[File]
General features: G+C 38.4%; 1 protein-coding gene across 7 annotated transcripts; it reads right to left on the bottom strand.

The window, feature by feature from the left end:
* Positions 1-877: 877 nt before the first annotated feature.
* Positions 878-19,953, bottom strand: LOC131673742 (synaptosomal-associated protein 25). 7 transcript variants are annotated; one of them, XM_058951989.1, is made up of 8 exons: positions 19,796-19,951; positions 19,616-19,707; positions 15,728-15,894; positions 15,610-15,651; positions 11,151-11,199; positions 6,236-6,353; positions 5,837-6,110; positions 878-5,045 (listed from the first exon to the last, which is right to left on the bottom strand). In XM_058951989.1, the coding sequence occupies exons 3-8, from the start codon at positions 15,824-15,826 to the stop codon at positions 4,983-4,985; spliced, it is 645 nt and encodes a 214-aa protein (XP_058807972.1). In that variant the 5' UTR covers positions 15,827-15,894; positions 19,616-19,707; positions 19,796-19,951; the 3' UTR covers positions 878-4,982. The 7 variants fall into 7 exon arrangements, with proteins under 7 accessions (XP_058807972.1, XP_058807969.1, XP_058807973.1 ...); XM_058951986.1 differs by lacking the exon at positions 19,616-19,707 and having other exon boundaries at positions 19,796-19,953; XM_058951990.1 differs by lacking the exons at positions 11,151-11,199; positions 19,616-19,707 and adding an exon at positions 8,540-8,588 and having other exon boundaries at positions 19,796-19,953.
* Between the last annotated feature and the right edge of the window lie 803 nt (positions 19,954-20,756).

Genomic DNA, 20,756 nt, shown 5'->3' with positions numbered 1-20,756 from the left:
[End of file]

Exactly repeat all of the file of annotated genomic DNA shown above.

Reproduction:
General features: G+C 38.4%; 1 protein-coding gene across 7 annotated transcripts; it reads right to left on the bottom strand.

The window, feature by feature from the left end:
* Positions 1-877: 877 nt before the first annotated feature.
* Positions 878-19,953, bottom strand: LOC131673742 (synaptosomal-associated protein 25). 7 transcript variants are annotated; one of them, XM_058951989.1, is made up of 8 exons: positions 19,796-19,951; positions 19,616-19,707; positions 15,728-15,894; positions 15,610-15,651; positions 11,151-11,199; positions 6,236-6,353; positions 5,837-6,110; positions 878-5,045 (listed from the first exon to the last, which is right to left on the bottom strand). In XM_058951989.1, the coding sequence occupies exons 3-8, from the start codon at positions 15,824-15,826 to the stop codon at positions 4,983-4,985; spliced, it is 645 nt and encodes a 214-aa protein (XP_058807972.1). In that variant the 5' UTR covers positions 15,827-15,894; positions 19,616-19,707; positions 19,796-19,951; the 3' UTR covers positions 878-4,982. The 7 variants fall into 7 exon arrangements, with proteins under 7 accessions (XP_058807972.1, XP_058807969.1, XP_058807973.1 ...); XM_058951986.1 differs by lacking the exon at positions 19,616-19,707 and having other exon boundaries at positions 19,796-19,953; XM_058951990.1 differs by lacking the exons at positions 11,151-11,199; positions 19,616-19,707 and adding an exon at positions 8,540-8,588 and having other exon boundaries at positions 19,796-19,953.
* Between the last annotated feature and the right edge of the window lie 803 nt (positions 19,954-20,756).

Genomic DNA, 20,756 nt, shown 5'->3' with positions numbered 1-20,756 from the left: